Where did 2019 go?
We ask a lot of challenging questions at EBM Analytics, but this one's left us scratching our heads. It feels like not long ago we were shuffling for a group photo at an end of year lunch, hoping to capture the team in a shot that didn't involve any Blue Steel poses or fluoro items of clothing. But apparently, that was 12 months ago, and we find ourselves at the end of another year, this time swapping the sneakers and jeans for a pair of heels and some ties.
2019 was a big year in terms of our research output, with 14 published articles and several more in submission. The combined efforts of our team and clinical partners saw 29 presentations delivered across three states, with the Australian Clinical Trials Alliance Conference and the Australia and New Zealand Orthopaedic Research Society 25th Annual Conference being key highlights. We expanded clinical registries, struck up industrial partnerships, and helped kick off exciting programs for some of our new clients.
The EBM Analytics team with their partners at the end of year lunch celebration.
There was a heavy investment this year into some of our internal systems and processes, which we're confident will strengthen and streamline our delivery pipelines to maximise the quality of service we offer our clients. Of course, many important lessons were learned along the way, some of which we've summarised in the Tweetorial you can check out below:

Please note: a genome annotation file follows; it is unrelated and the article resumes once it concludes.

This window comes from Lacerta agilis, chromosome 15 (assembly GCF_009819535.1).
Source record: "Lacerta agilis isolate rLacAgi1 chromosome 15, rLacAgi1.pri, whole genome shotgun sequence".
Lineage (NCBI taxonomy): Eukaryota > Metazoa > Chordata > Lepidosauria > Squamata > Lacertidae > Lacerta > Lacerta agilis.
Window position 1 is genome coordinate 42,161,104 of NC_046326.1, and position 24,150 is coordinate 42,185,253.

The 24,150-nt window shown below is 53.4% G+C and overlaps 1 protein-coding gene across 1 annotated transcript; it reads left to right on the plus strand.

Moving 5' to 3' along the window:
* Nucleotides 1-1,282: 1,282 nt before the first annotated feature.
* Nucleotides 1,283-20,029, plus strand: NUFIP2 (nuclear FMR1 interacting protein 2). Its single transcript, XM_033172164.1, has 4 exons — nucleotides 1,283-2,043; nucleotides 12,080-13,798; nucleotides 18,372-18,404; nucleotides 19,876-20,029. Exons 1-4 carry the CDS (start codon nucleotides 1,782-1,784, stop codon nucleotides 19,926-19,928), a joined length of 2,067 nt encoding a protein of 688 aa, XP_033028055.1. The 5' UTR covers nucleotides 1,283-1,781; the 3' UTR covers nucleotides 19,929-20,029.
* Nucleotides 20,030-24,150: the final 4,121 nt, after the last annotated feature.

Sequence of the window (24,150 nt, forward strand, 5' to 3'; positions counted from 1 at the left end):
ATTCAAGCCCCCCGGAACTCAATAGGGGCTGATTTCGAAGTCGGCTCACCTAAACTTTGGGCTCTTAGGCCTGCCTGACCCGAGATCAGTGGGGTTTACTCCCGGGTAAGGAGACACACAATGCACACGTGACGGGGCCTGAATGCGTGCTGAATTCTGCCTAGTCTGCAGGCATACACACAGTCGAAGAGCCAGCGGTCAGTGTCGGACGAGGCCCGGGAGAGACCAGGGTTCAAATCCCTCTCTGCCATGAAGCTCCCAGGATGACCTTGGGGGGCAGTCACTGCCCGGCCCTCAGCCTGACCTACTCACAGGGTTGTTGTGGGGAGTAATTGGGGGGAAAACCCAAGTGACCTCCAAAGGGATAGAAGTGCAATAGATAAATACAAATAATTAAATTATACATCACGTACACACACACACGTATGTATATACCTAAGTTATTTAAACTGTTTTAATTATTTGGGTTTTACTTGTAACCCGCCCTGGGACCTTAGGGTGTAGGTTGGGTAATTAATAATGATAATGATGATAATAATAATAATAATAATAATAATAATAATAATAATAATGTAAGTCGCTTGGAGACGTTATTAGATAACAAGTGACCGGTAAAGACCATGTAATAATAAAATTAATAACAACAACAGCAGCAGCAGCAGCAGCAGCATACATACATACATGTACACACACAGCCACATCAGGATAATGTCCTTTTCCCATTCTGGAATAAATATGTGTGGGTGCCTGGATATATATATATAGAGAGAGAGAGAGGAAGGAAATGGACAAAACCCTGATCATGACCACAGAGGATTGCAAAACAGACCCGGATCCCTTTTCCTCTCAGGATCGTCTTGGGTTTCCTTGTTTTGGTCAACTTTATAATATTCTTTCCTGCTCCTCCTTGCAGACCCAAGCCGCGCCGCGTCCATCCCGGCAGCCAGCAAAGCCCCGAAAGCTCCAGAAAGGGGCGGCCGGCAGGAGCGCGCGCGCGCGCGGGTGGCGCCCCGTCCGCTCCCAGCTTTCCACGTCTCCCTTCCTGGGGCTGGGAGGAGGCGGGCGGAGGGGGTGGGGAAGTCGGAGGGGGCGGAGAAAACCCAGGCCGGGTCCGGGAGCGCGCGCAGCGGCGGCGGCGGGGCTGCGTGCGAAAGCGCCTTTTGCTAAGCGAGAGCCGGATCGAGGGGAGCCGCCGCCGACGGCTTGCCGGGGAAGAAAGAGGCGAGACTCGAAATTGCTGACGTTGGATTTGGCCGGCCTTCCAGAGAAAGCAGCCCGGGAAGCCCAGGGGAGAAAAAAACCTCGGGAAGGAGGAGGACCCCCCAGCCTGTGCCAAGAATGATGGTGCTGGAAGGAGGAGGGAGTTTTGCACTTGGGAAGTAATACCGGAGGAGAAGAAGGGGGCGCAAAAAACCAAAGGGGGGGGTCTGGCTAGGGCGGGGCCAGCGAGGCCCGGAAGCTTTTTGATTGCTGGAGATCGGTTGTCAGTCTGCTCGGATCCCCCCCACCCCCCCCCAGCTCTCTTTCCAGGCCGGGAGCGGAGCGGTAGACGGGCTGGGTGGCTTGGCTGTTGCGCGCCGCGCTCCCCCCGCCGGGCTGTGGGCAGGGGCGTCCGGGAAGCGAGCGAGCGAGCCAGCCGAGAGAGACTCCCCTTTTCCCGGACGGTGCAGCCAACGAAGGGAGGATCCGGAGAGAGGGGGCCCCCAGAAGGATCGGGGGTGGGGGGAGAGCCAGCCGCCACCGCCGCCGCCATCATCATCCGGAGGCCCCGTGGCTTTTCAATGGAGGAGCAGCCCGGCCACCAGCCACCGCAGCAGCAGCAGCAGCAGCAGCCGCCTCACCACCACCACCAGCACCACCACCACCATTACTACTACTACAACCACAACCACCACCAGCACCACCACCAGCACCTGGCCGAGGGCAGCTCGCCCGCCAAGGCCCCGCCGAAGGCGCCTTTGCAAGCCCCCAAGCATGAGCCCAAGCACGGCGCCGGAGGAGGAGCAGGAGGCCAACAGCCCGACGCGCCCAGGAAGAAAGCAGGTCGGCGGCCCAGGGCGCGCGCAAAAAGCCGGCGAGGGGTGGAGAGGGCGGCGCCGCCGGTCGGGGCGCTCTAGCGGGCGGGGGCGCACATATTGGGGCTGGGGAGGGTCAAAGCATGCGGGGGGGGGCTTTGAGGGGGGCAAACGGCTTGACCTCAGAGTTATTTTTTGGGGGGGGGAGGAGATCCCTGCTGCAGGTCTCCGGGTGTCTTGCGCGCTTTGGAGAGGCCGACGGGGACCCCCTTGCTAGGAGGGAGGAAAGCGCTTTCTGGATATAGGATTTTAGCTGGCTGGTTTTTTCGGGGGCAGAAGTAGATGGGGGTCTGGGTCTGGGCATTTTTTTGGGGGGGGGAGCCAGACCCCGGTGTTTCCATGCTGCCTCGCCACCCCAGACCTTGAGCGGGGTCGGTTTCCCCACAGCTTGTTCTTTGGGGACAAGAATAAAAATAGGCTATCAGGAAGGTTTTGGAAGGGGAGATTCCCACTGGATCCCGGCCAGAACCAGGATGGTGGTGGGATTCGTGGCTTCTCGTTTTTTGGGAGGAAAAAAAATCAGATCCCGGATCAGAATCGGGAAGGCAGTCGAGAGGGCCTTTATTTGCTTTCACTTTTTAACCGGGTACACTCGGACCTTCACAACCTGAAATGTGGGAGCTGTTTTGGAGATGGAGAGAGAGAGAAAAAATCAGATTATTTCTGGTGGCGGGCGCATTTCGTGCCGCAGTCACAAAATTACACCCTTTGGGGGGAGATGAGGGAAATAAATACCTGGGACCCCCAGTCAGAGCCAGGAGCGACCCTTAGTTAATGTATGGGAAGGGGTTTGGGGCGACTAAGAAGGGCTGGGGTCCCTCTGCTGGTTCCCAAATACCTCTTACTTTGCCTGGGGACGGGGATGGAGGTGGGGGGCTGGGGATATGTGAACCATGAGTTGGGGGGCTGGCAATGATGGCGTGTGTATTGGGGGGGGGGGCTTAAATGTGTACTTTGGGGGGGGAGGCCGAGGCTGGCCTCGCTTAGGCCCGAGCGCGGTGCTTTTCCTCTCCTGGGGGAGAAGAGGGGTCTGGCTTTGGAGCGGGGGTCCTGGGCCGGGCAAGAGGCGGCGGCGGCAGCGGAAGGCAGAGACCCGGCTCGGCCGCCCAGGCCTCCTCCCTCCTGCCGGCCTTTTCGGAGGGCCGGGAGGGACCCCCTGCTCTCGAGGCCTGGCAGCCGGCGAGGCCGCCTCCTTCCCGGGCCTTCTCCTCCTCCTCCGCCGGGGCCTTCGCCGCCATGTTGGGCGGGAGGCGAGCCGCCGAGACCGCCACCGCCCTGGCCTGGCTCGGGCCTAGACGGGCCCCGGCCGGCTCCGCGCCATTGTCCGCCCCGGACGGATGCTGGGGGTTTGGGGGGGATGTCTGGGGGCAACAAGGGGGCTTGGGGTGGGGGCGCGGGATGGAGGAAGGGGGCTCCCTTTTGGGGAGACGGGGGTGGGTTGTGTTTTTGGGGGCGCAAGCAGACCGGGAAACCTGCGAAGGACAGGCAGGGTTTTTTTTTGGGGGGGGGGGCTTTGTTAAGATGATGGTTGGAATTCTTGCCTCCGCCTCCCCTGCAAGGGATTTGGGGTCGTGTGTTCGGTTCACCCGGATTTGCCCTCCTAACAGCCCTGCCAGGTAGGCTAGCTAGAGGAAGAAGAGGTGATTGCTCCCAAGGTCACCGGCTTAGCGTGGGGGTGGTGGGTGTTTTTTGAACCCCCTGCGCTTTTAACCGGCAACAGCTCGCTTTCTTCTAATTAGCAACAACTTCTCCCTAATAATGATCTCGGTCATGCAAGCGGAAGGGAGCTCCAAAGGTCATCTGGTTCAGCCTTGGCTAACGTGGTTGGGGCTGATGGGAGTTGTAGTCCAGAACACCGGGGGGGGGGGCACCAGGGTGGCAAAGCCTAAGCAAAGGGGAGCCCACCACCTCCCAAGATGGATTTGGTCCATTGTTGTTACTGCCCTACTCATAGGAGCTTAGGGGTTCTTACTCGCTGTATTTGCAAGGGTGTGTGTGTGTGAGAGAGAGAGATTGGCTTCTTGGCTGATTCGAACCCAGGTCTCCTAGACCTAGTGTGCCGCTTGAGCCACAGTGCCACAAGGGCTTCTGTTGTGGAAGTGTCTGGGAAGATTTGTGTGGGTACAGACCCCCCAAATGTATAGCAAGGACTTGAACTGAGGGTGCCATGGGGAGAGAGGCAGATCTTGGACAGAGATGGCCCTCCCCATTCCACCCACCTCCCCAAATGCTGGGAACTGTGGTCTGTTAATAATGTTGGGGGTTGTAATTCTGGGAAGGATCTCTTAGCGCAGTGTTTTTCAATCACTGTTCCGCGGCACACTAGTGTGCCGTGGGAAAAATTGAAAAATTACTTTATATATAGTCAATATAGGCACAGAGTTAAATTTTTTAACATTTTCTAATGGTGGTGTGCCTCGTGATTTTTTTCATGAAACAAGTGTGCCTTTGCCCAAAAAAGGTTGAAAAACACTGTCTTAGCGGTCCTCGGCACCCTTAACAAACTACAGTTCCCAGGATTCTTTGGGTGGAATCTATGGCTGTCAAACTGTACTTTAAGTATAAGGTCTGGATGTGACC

Key clinical lessons learned include:
Clinical research isn't a smooth ride, but realistic expectations are an effective way to buckle up.
Clinical registries are the backbone of better patient care, but ditching the planning phase and inadequate stakeholder engagement is a quick road to failure.
A clinical registry is only as useful as its quality, and we've found a way that makes sifting through hospital records and accurately identifying patients for inclusion into the registry much easier.
The data captured by a clinical registry can be improved by ~15% by attaching a quality management system to catch and address errors regularly.
A portion of patients presenting to clinics for assessment are not compliant with filling out questionnaires, and the number of scores they receive and changes in processes over time have something to do with it, but we're not very good at predicting non-compliance... yet.
Other general life lessons learned (which may or may not be of value, depending on who you are) include:
The highest cost-benefit ratio for work lunches can be found in supermarket specials that have been discounted by more than 90%.
Engineers cannot be trusted for nutritional advice.
Walking to the local restaurant for happy hour is an ineffective way to exercise.
The quickest way to get your work done is to re-assign it to someone else.
Whatever your problem is, our engineers are all over it.
As we say goodbye to 2019, we farewell some important team members and key clients that have been pivotal to our growth. We look ahead to 2020 and beyond, and if our achievements this past year are anything to go by, we look forward to another year exciting projects, bigger milestones, and stronger partnerships.
A huge thank you to everyone who's been part of the ride so far, and we wish you all a happy holiday season!